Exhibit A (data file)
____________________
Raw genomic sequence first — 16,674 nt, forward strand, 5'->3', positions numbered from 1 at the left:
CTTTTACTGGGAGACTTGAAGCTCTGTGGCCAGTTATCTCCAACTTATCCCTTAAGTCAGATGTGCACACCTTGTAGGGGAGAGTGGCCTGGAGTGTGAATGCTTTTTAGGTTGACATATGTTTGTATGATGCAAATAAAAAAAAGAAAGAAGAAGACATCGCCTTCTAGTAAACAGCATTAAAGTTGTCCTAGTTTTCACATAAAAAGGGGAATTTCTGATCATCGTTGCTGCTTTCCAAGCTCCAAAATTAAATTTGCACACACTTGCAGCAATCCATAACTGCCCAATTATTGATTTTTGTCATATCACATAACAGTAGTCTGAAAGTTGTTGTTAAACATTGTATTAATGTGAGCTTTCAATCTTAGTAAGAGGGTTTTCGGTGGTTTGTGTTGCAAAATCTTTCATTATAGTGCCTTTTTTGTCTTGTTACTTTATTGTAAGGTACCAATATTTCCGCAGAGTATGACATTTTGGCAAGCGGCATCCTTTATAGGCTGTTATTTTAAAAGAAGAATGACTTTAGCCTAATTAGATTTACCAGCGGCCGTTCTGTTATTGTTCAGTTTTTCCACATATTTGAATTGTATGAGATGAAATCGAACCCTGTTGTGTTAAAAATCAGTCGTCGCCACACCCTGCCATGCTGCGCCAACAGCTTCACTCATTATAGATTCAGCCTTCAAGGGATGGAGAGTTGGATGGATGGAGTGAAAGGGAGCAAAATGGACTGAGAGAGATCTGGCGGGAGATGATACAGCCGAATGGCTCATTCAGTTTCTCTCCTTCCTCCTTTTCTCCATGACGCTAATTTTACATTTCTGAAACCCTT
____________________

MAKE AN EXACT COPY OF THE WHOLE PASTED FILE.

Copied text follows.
Raw genomic sequence first — 16,674 nt, forward strand, 5'->3', positions numbered from 1 at the left:
CTTTTACTGGGAGACTTGAAGCTCTGTGGCCAGTTATCTCCAACTTATCCCTTAAGTCAGATGTGCACACCTTGTAGGGGAGAGTGGCCTGGAGTGTGAATGCTTTTTAGGTTGACATATGTTTGTATGATGCAAATAAAAAAAAGAAAGAAGAAGACATCGCCTTCTAGTAAACAGCATTAAAGTTGTCCTAGTTTTCACATAAAAAGGGGAATTTCTGATCATCGTTGCTGCTTTCCAAGCTCCAAAATTAAATTTGCACACACTTGCAGCAATCCATAACTGCCCAATTATTGATTTTTGTCATATCACATAACAGTAGTCTGAAAGTTGTTGTTAAACATTGTATTAATGTGAGCTTTCAATCTTAGTAAGAGGGTTTTCGGTGGTTTGTGTTGCAAAATCTTTCATTATAGTGCCTTTTTTGTCTTGTTACTTTATTGTAAGGTACCAATATTTCCGCAGAGTATGACATTTTGGCAAGCGGCATCCTTTATAGGCTGTTATTTTAAAAGAAGAATGACTTTAGCCTAATTAGATTTACCAGCGGCCGTTCTGTTATTGTTCAGTTTTTCCACATATTTGAATTGTATGAGATGAAATCGAACCCTGTTGTGTTAAAAATCAGTCGTCGCCACACCCTGCCATGCTGCGCCAACAGCTTCACTCATTATAGATTCAGCCTTCAAGGGATGGAGAGTTGGATGGATGGAGTGAAAGGGAGCAAAATGGACTGAGAGAGATCTGGCGGGAGATGATACAGCCGAATGGCTCATTCAGTTTCTCTCCTTCCTCCTTTTCTCCATGACGCTAATTTTACATTTCTGAAACCCTT